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Is Needle Felting on Your Hobbies Bucket List? Let’s Get Started!

By Lynn Huggins-Cooper June 14, 2023 Hobbies

Needle felting (also called ‘dry felting’) is a fun way to create creatures, people, pictures – and even jewellery – from wool fibre, using a special needle. It’s an inexpensive craft that makes little mess and can be done ‘on the go’. I’ve been known to needle felt on long train journeys, on camping holidays and even at the beach!

The kit you need takes up very little space, so it’s even great as a portable craft for a weekend trip in the RV. It’s also a great way to work out all of your frustrations, with all that ‘stabbing’…

Needle felted blenny, Enter the Wildwoods

Needle felted blenny, Enter the Wildwoods

How Does Needle Felting Work?

Woollen fibres – and many other animal fibres used by needle felters – have scales on them, just like those found on human hair. When you needle felt, it’s a little like back-combing hair. Needle felting needles have tiny notches or barbs cut into them. The barbs catch the fibres and tangle them together to create solid 2D and 3D artwork.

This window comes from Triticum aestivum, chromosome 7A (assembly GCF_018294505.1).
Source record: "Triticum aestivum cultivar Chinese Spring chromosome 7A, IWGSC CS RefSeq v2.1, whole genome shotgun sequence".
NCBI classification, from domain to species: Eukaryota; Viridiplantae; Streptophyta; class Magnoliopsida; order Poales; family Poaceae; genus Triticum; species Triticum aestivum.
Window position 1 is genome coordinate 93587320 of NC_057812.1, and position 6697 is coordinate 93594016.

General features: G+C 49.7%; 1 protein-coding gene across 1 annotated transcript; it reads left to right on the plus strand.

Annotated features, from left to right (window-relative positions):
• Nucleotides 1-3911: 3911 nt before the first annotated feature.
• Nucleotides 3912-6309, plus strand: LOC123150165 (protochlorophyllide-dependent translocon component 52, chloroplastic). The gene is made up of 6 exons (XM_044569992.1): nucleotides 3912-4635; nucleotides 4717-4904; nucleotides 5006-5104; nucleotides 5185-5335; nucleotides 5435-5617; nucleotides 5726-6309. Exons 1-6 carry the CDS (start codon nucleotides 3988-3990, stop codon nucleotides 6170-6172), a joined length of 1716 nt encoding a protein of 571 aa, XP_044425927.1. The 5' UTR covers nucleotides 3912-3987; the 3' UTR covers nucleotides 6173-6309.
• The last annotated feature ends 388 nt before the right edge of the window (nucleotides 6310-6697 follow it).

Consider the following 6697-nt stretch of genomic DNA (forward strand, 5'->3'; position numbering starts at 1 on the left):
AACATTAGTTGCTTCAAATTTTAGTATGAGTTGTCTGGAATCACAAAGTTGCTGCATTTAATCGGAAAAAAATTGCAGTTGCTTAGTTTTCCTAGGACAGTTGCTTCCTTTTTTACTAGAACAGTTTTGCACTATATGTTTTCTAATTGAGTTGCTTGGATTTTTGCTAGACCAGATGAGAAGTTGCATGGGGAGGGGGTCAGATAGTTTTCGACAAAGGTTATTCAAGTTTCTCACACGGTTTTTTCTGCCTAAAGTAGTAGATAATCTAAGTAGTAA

Needle felted pumpkins Enter the Wildwoods

Needle felted pumpkins Enter the Wildwoods

The Birth of Needle Felting

Wet felting is an ancient craft; needle felting is a recent and wonderful development which began in factories in the Victorian era, but only entered the crafting sphere in the 1980s. The needles used for needle felting weren’t developed for needle felting originally. They were created for the huge needle punching machinery used to create non-woven fabric – felt – in factories in the 1800s.

Great mills produced felt used for insulation, carpeting and in more recent times, similar technology is additionally used in the auto industry. In the 1980s, Eleanor and David Stanwood were working with some of the last traditional felt makers in Belgium, trying to develop light batting for quilts. Eleanor brought back some of the needles and began to experiment with them, making felt by hand.